Could it be that the problem facing the church is much larger and more significant than has typically been realized? Maybe the simplest way to put it is that we are all addicts. Some of us are addicted to drugs and alcohol. Some of us are addicted to pornography. Some of us are addicted to controlling others to get our needs met. Some of us are addicted to gossip, or lying, or television, or social media, or being right, or achieving. The list could go on.
Most of us are probably addicted to multiple things. Our common trait is that we are all addicted to the ways of sin and death. We are addicted to a false gospel of sin management (managing death) instead of connecting with life.
The idea that you are an addict may initially be off-putting, even offensive. It is not our purpose to offend you. Can you think of someone you know who would describe themselves as an addict or who is in recovery? If so, think about what you know of their story. One common thread for addicts is the crucial step of recognizing that they are powerless over something, whatever it is. Coming to grips with that reality is essential to moving forward toward healing.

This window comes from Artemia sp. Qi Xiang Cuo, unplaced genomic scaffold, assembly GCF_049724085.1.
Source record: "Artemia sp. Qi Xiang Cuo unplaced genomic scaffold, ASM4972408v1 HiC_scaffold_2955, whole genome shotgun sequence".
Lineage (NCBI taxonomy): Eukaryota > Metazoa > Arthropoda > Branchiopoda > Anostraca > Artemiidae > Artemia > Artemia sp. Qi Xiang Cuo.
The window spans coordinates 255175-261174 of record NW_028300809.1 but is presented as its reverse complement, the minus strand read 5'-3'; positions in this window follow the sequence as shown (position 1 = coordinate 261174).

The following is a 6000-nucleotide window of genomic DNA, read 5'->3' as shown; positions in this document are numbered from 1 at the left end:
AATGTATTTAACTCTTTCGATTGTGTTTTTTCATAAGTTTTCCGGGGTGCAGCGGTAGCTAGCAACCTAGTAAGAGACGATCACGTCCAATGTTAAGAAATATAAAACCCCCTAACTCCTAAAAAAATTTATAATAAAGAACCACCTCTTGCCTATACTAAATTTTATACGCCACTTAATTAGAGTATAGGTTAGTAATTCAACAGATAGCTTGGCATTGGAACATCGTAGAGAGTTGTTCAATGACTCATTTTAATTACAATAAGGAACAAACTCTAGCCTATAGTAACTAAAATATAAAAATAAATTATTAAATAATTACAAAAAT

The band meeting, a proven discipleship model for growing in love through the accountability of small, same-gender groups, was one of the defining characteristics of the Methodist movement started by John Wesley in the mid-1700s. In reflection on Wesley’s class meeting and band meeting structure, George Whitfield once said, “My Brother Wesley acted wisely, the souls that were awakened under his ministry he joined in class, and thus preserved the fruits of his labor. This I neglected, and my people are a rope of sand.”
In The Band Meeting, Kevin Watson and Scott Kisker give an overview of the richness of this early tradition and introduce a practical approach for growing toward an authentic, transformation-oriented small group experience.